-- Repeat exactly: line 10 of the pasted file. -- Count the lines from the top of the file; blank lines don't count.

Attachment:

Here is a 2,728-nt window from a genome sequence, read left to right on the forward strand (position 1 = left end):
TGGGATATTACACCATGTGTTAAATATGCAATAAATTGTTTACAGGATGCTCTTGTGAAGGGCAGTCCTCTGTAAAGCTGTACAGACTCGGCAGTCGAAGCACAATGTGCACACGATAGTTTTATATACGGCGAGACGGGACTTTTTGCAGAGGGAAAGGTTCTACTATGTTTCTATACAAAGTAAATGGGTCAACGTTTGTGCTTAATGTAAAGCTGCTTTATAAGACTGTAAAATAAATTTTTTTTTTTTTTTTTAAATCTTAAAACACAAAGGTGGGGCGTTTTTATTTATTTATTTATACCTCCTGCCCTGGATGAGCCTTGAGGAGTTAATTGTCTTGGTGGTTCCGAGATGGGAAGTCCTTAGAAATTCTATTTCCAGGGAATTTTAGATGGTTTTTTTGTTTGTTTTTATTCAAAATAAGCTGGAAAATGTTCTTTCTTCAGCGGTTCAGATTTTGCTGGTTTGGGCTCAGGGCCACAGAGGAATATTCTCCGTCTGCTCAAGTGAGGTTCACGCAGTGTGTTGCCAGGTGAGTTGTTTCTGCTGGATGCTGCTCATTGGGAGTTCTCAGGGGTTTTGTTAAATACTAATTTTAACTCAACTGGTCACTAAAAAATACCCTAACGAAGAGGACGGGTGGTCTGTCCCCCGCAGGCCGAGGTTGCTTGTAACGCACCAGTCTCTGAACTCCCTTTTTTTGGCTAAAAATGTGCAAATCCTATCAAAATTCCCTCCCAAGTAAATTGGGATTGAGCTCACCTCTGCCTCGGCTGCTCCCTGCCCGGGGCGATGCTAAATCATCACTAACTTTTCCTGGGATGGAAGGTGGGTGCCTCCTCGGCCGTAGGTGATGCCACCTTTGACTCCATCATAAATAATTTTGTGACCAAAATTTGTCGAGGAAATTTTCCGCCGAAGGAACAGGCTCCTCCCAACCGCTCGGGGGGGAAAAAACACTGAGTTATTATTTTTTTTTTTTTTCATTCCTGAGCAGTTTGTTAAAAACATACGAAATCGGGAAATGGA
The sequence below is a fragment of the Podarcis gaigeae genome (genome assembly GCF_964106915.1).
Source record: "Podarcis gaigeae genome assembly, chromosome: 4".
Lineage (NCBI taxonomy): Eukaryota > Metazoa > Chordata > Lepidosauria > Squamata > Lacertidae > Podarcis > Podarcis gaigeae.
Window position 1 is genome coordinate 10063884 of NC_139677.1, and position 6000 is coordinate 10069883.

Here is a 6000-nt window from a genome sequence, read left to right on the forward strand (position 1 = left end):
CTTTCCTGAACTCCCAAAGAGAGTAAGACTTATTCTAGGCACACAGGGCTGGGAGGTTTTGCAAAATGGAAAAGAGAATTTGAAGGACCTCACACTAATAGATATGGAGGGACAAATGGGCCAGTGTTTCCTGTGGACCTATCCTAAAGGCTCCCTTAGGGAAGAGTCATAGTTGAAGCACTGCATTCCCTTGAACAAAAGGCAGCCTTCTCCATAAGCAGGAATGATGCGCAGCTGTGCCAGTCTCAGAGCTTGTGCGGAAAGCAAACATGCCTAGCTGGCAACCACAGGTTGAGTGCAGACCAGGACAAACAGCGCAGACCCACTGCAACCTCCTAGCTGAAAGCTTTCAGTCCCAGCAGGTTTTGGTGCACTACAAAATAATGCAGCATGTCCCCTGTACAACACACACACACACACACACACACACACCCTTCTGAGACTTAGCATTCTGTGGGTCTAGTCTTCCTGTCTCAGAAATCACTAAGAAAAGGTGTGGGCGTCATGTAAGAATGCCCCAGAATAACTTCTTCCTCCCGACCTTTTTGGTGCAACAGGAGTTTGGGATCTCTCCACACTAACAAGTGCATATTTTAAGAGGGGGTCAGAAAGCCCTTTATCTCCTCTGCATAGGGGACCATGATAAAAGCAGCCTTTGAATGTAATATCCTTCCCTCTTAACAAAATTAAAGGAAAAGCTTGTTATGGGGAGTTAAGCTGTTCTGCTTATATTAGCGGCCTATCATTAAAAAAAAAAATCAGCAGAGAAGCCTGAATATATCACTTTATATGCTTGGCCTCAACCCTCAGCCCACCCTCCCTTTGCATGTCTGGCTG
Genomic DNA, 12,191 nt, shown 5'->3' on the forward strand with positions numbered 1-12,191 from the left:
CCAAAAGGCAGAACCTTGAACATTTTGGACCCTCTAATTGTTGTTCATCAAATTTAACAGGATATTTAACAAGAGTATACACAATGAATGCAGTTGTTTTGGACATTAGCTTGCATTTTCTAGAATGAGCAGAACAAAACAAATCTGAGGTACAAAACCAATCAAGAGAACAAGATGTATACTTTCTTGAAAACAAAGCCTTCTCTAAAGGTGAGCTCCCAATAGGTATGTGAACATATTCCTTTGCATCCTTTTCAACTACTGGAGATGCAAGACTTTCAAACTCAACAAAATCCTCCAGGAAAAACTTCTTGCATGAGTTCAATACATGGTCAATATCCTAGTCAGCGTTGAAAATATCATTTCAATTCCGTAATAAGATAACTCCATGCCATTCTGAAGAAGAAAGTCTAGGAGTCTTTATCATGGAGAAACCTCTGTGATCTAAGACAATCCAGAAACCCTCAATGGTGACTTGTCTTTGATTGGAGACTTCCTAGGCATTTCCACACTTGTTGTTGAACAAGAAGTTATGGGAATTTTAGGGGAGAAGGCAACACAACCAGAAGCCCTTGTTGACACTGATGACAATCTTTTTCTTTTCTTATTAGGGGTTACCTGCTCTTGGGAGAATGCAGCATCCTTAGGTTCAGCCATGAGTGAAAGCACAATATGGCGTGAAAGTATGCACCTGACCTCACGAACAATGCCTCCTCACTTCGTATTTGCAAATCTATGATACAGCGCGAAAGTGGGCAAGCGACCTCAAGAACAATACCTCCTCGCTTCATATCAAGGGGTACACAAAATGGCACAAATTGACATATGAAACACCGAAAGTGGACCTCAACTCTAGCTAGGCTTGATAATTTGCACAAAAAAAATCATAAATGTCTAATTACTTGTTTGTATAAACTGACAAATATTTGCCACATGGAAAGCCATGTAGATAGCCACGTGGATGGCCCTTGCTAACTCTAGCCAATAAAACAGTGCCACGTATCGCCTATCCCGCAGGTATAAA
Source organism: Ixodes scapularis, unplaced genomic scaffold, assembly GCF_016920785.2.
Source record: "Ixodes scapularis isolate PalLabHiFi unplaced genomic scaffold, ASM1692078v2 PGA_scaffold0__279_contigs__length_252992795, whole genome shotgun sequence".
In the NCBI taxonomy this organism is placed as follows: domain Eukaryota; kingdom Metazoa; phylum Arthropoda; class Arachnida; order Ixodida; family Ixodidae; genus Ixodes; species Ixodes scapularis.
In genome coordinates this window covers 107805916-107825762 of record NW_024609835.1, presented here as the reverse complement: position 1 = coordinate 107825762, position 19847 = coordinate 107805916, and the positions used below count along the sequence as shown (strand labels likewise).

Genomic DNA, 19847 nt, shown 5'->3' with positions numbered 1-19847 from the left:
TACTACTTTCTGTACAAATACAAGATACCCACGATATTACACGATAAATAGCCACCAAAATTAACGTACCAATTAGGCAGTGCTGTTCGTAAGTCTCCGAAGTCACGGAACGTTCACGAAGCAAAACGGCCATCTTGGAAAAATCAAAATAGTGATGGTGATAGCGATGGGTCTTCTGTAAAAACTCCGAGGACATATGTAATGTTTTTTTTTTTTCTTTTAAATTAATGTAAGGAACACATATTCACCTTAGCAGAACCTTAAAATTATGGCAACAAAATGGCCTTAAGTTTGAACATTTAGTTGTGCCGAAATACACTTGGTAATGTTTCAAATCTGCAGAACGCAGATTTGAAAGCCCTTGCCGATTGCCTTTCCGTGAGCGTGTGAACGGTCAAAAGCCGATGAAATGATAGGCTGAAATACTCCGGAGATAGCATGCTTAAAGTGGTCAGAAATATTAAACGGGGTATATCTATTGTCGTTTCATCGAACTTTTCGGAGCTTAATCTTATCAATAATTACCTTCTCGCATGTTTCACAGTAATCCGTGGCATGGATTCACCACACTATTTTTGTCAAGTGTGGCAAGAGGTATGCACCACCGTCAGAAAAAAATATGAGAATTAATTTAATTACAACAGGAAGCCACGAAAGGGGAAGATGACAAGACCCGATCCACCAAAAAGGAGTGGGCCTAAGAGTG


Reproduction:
CCAAAAGGCAGAACCTTGAACATTTTGGACCCTCTAATTGTTGTTCATCAAATTTAACAGGATATTTAACAAGAGTATACACAATGAATGCAGTTGTTTTGGACATTAGCTTGCATTTTCTAGAATGAGCAGAACAAAACAAATCTGAGGTACAAAACCAATCAAGAGAACAAGATGTATACTTTCTTGAAAACAAAGCCTTCTCTAAAGGTGAGCTCCCAATAGGTATGTGAACATATTCCTTTGCATCCTTTTCAACTACTGGAGATGCAAGACTTTCAAACTCAACAAAATCCTCCAGGAAAAACTTCTTGCATGAGTTCAATACATGGTCAATATCCTAGTCAGCGTTGAAAATATCATTTCAATTCCGTAATAAGATAACTCCATGCCATTCTGAAGAAGAAAGTCTAGGAGTCTTTATCATGGAGAAACCTCTGTGATCTAAGACAATCCAGAAACCCTCAATGGTGACTTGTCTTTGATTGGAGACTTCCTAGGCATTTCCACACTTGTTGTTGAACAAGAAGTTATGGGAATTTTAGGGGAGAAGGCAACACAACCAGAAGCCCTTGTTGACACTGATGACAATCTTTTTCTTTTCTTATTAGGGGTTACCTGCTCTTGGGAGAATGCAGCATCCTTAGGTTCAGCCATGAGTGAAAGCACAATATGGCGTGAAAGTATGCACCTGACCTCACGAACAATGCCTCCTCACTTCGTATTTGCAAATCTATGATACAGCGCGAAAGTGGGCAAGCGACCTCAAGAACAATACCTCCTCGCTTCATATCAAGGGGTACACAAAATGGCACAAATTGACATATGAAACACCGAAAGTGGACCTCAACTCTAGCTAGGCTTGATAATTTGCACAAAAAAAATCATAAATGTCTAATTACTTGTTTGTATAAACTGACAAATATTTGCCACATGGAAAGCCATGTAGATAGCCACGTGGATGGCCCTTGCTAACTCTAGCCAATAAAACAGTGCCACGTATCGCCTATCCCGCAGGTATAAA